Pope Benedict legacy: Teacher who returned to church roots
He insisted that the 1962-65 meetings that brought the church into the modern era were not a radical break from the past, as portrayed by many liberals, but rather a continuation of the best traditions of the 2,000-year-old church.
Benedict was the teacher pope, a theology professor who turned his Wednesday general audiences into master classes about the Catholic faith and the history, saints and sinners that contributed to it.
In his teachings, he sought to boil Christianity down to its essential core. He didn't produce volumes of encyclicals like his predecessor, just three: on charity, hope and love. (He penned a fourth, on faith, but retired before finishing it.)
Considered by many to be the greatest living theologian, he authored more than 65 books, stretching from the classic ``Introduction to Christianity'' in 1968 to the final installment of his triptych on ``Jesus of Nazareth'' last year _ considered by some to be his most important contribution to the church. In between he produced the ``Catechism of the Catholic Church'' _ essentially a how-to guide to being a Catholic.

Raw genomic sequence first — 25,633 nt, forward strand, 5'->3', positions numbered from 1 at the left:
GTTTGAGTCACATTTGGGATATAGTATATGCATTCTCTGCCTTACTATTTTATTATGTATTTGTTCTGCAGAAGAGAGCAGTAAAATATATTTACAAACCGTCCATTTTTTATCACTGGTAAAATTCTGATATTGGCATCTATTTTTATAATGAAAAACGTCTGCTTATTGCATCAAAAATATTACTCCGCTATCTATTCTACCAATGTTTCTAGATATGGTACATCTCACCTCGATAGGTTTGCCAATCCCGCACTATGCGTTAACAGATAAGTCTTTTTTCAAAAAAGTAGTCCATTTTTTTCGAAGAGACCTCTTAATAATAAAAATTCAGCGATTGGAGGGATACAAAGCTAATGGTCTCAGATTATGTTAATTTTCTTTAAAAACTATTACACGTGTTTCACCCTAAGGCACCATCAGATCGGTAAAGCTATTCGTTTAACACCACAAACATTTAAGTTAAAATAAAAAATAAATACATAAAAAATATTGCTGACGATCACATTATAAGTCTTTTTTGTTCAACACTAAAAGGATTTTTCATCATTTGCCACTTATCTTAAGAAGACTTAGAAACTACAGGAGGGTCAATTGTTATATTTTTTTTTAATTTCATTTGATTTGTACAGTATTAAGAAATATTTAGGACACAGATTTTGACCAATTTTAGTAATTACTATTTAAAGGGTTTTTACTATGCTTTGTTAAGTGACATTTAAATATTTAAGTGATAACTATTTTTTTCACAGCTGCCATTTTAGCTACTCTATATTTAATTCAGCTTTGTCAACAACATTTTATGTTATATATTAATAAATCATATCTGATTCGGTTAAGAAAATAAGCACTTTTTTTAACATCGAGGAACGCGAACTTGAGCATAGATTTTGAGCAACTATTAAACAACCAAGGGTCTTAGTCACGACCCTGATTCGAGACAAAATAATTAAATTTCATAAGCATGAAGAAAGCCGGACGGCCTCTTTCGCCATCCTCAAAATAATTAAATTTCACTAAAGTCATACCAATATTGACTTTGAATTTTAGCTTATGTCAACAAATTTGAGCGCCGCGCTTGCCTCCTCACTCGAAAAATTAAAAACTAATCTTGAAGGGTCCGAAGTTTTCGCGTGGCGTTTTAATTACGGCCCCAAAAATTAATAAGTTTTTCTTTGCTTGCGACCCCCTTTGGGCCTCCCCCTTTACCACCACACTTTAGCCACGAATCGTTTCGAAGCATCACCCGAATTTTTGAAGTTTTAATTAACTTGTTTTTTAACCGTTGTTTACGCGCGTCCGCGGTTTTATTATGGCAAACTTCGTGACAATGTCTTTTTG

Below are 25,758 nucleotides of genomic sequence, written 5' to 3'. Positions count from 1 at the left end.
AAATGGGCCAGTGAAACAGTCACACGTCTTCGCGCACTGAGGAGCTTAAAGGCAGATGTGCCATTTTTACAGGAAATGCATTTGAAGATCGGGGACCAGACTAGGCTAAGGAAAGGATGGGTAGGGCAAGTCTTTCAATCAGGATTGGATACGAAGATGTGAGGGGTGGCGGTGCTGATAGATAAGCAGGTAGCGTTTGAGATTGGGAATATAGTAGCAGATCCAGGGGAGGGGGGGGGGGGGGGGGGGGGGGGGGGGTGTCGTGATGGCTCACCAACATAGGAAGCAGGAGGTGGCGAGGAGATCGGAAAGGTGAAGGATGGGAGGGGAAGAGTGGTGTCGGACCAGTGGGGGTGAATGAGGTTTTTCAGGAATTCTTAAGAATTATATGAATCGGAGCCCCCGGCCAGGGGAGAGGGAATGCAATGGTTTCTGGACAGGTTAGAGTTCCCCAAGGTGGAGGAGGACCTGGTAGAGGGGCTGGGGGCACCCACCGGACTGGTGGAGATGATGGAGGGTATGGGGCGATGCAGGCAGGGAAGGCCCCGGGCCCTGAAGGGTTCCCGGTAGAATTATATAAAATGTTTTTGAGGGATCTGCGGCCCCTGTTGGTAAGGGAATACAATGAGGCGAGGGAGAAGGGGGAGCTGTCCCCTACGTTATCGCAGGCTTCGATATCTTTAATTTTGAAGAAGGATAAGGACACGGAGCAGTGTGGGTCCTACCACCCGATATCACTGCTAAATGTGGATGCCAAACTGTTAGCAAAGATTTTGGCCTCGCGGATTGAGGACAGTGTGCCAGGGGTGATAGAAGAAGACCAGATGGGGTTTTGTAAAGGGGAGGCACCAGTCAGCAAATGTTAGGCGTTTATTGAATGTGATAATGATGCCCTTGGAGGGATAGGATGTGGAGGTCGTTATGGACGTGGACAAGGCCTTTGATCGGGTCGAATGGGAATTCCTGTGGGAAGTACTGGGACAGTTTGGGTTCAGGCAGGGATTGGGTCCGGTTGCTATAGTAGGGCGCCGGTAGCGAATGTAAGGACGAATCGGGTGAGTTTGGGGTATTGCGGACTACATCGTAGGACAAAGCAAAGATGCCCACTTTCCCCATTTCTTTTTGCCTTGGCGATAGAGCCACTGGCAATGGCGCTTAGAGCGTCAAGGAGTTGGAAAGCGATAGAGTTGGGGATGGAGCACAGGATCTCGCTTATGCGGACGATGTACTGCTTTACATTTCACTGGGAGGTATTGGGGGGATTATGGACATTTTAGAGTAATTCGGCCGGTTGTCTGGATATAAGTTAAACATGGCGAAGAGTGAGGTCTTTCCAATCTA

Benedict spent the bulk of his early career in the classroom, as a student and then professor of dogma and fundamental theology at universities in Bonn, Muenster, Tuebingen and Regensburg, Germany.
``His classrooms were crowded,'' recalled the Rev. Joseph Fessio, a theology student of Ratzinger's at the University of Regensburg from 1972-74, and now the English-language
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